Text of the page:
Only days after issuing huge fines to a church for holding “illegal” drive-in church services, a Canadian province has now reversed course and will allow people to worship in their cars in church parking lots.
Beginning this Saturday, the provincial government of Manitoba under Progressive Conservative Premier Brian Pallister will let people attend drive-in church services, so long as they remain in the car and the occupants are of the same household.
The change to allow drive-in services was announced by the chief public health officer of the province, Dr. Brent Roussin, Tuesday, after the province said it would be extending its severe restrictions, albeit with some easing, such as allowing drive-in church services.
Last Sunday, the pastor of the Manitoba Church of God in Steinbach, Tobias Tissen, was fined over $6,000 for holding a drive-in service for the second week in a row.
According to a Rebel News report, the fines were handed out not by the local police, the RCMP, but by officers with “Manitoba Justice” written on the backs of their jackets.
The change from the Manitoba government comes only days after the Justice Centre for Constitutional Freedoms (JCCF) warned that it will seek an injunction to allow drive-in church services if the government did not reverse course.
A representative of the JCCF told LifeSiteNews that the group is “pleased” that the province has decided to allow people to worship outdoors in their cars.
“The Justice Centre for Constitutional Freedoms is very pleased to hear that the Province of Manitoba has reversed its decision to ban drive-in church services. We warned the Premier a week ago that this ban was not compliant with the Charter of Rights and Freedoms, not justifiable at law, and that if not reversed, we would file an Injunction Application,” said Allison Pejovic, a JCCF Winnipeg-based lawyer and a member of the Manitoba bar, to LifeSiteNews.
“This is a small victory for Manitoba churches whose congregants are desperate to worship together, even if it’s just from their cars in a parking lot. More work needs to be done, however, to reverse Manitoba’s extraordinary and harmful interference with civil liberties.”
Pallister and his government have enacted some of the most severe and restrictive COVID-19 lockdown measures in Canada, moving the entire province into their red “critical” phase of lockdown on November 12.
As part of the provincial lockdown, all churches had to close and could only “provide services virtually.” Social gatherings of any kind were not permitted in Manitoba, and only businesses listed as “critical services” can be open at 25 percent capacity. This means that gyms, movie theaters, recreation centers, and museums are being ordered to close. Restaurants can offer take-out only, but schools remain open.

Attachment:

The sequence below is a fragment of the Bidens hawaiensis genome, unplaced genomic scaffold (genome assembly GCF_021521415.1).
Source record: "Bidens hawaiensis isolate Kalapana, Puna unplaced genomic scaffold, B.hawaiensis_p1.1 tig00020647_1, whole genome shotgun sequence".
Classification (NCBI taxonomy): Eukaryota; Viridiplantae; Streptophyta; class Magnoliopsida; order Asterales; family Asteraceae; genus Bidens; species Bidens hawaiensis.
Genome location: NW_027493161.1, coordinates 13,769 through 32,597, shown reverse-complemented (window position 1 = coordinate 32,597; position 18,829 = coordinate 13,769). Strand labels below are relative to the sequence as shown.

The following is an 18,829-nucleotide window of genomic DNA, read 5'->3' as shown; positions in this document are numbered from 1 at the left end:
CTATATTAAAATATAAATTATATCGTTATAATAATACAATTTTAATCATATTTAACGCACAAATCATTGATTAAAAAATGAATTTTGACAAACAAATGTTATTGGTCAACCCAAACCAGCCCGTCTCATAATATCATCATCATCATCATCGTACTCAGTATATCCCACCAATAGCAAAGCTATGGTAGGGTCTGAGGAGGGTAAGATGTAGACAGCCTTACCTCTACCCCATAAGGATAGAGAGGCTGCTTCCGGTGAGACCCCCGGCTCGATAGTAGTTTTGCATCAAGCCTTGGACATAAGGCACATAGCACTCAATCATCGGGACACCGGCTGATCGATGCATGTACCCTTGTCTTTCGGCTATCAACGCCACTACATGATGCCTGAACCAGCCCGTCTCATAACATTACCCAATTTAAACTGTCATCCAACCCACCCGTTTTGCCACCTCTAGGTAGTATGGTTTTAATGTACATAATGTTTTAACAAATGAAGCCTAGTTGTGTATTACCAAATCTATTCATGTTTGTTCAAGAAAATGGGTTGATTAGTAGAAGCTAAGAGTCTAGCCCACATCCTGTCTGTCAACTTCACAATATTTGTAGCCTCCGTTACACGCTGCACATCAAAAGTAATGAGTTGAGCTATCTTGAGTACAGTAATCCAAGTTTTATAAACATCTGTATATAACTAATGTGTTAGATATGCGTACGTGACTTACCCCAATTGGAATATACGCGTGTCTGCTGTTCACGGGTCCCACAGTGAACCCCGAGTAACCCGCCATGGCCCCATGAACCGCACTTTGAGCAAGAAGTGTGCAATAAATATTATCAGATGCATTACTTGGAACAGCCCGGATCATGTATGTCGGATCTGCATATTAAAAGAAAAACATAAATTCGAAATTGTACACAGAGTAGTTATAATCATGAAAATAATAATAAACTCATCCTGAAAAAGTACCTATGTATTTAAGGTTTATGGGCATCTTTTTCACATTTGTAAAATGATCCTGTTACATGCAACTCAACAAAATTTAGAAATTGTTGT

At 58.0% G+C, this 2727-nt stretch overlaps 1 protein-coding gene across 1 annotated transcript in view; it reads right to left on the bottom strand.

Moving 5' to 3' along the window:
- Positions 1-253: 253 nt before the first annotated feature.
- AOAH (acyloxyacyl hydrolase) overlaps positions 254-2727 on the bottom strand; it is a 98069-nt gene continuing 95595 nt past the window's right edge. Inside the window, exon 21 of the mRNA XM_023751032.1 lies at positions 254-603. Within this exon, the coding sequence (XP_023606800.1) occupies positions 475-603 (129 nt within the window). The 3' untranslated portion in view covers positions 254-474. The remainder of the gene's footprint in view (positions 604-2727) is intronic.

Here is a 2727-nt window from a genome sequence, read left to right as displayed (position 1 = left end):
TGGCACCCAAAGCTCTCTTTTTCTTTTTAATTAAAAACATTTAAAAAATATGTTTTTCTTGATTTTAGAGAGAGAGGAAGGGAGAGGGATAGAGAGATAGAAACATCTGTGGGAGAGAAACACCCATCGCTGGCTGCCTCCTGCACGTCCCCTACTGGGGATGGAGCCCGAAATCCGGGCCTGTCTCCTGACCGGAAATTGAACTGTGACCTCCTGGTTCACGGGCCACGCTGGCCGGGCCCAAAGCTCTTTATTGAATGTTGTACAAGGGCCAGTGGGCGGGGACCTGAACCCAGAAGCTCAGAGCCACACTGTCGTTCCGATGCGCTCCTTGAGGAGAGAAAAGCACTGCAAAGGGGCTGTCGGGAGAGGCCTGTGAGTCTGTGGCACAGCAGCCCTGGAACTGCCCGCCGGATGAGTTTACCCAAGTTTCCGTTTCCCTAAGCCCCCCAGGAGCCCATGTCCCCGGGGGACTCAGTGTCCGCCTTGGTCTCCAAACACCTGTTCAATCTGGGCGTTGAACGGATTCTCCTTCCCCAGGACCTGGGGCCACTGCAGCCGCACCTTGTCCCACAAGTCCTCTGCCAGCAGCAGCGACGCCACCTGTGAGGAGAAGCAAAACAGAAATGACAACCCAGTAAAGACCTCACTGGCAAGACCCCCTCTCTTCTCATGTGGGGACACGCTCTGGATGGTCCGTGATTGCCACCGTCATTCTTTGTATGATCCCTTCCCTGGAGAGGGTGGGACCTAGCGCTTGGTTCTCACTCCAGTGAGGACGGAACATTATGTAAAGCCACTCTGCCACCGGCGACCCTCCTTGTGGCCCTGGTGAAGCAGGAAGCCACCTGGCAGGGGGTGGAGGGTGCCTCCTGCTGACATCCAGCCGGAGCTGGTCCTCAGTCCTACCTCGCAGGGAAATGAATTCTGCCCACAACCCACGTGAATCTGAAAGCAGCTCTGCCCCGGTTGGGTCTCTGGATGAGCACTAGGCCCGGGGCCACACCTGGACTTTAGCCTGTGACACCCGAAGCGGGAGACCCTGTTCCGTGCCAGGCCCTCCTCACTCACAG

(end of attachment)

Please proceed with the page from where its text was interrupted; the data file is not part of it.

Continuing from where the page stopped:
It was only recently that the Manitoba Church of God in Steinbach was handed a $5,000 fine after defying COVID-19 restrictions to hold an in-person service. The same church again defied COVID-19 rules banning all church services other than virtual ones on Sunday, November 29, and held a drive-in service that saw the police block the parking lot of the church.
Tissen forged ahead with the planned service but had to do so from the side of the highway with a loudspeaker in the back of a truck. He used the church’s Facebook page to give updates to his parishioners.
A few days ago, a Manitoba judge denied a request from Springs Church in Winnipeg to be able to hold drive-in services after they took the government to court with a claim that their charter rights were being violated.
The church had been fined over $32,000 for holding drive-in church services against government lockdown orders, but the judge ruled that he did “not believe that the applicants meet their burden of showing that [they] will suffer irreparable harm if the injunction is not granted.”
At the end of November, the JCCF released a “comprehensive Charter analysis of the Manitoba Government’s lockdown measures,” going on to say the Pallister government’s COVID-19 orders “violate the Charter freedoms of citizens to move, travel, assemble, associate and worship, all while crippling society and the economy.”
“The Province seems to have completely ignored the fact that Manitobans have Charter rights that protect their freedoms to assemble, associate, worship, and express themselves,” said Pejovic.
Last week, Pallister told reporters he was the guy “who’s stealing Christmas” to keep people in his province “safe” from COVID-19.
From Life Site News here.